Microsoft Windows contains a vulnerability in the WINS Server component that could allow an unauthenticated, remote attacker to execute arbitrary code. Updates are available.
Microsoft Windows 2000 SP4 and prior contain a vulnerability in the WINS Server component that could allow an unauthenticated, remote attacker to execute arbitrary code.
This vulnerability exists due to improper boundary restrictions when processing parameters within WINS network packets. An unauthenticated, remote attacker could exploit this vulnerability by sending a malicious network message to the vulnerable system. If successful, the attacker could execute arbitrary code.
Microsoft has confirmed this vulnerability in a security bulletin and released software updates that correct it.
Systems running Microsoft Windows 2000 SP4 or prior are vulnerable.
An attacker may require access to trusted, internal network segments in order to conduct an exploit attempt. In addition, because affected systems may accept network messages from only trusted replication partners, the attacker may have to spoof the source of malicious messages, increasing attack complexity. If an exploit is successful, the attacker could execute arbitrary code with the elevated privileges of the WINS Server, possibly resulting in a complete system compromise.
The WINS Server is not installed by default on Windows 2000. Only systems with the component installed are vulnerable to exploitation.
The update available from Microsoft corrects this vulnerability by performing proper boundary checks on data structures.
Microsoft has released a security bulletin at the following link: MS09-039
An unauthenticated, remote attacker could exploit this vulnerability to execute arbitrary code with the elevated privileges of the WINS Server component, possibly allowing the attacker to gain complete control over the vulnerable system.
This vulnerability exists due to improper boundary restrictions when processing parameters within WINS network packets. The application fails to properly check input within packets received from a trusted WINS replication partner. The processing of malformed data could trigger an integer overflow, possibly resulting in memory corruption.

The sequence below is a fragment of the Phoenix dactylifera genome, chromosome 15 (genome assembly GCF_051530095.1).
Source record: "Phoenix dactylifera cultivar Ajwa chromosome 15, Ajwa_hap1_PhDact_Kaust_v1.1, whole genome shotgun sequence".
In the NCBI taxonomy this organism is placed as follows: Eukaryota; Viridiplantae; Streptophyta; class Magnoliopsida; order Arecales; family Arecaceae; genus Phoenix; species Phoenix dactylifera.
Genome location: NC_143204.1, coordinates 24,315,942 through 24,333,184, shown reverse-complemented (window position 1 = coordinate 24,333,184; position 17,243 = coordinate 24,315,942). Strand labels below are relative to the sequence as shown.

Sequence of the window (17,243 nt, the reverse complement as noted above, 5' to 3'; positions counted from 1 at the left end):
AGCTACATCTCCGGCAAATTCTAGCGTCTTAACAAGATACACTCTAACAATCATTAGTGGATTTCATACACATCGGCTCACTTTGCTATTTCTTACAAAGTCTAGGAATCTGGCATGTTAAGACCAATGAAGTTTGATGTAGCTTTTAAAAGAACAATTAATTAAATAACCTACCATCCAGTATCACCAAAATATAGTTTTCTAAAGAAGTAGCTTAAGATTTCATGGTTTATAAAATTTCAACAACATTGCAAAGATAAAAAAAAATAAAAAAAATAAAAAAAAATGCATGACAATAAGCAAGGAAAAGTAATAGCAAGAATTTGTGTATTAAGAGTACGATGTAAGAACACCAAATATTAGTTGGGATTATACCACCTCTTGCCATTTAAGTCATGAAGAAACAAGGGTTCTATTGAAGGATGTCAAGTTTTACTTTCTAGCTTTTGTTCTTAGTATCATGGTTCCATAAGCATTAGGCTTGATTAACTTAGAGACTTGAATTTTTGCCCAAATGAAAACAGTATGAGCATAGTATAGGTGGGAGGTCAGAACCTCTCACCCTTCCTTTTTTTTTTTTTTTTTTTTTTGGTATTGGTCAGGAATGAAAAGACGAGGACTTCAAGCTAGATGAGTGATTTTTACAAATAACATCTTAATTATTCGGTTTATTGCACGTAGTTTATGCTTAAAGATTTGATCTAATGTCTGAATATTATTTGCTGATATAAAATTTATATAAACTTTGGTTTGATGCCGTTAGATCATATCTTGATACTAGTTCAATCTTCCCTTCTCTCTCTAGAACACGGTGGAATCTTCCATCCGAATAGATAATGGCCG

An unauthenticated, remote attacker could exploit this vulnerability by sending a malicious network packet to the affected system. The attacker may have to spoof the source of the packet in order to make it appear to the receiving system that the packet originated from a trusted source. When the packet is processed, memory corruption may occur, which the attacker could leverage to execute arbitrary code.
Administrators are advised to apply the applicable software updates.
Administrators are advised to restrict network access on TCP and UDP port 42 to affected systems.
Administrators may consider disabling the WINS Server component.
Administrators may consider using IP-based access control lists (ACLs) to allow only trusted systems to access the affected systems.
Administrators may consider using the Microsoft Baseline Security Analyzer (MBSA) scan tool to identify common security misconfigurations and missing security updates on system endpoints.
Microsoft customers can obtain updates directly by using the links in the security bulletin. These updates are also distributed by Windows automatic update features and available on the Windows Update website. Microsoft Windows Server Update Services (WSUS), Systems Management Server, and System Center Configuration Manager can assist administrators in deploying software updates.
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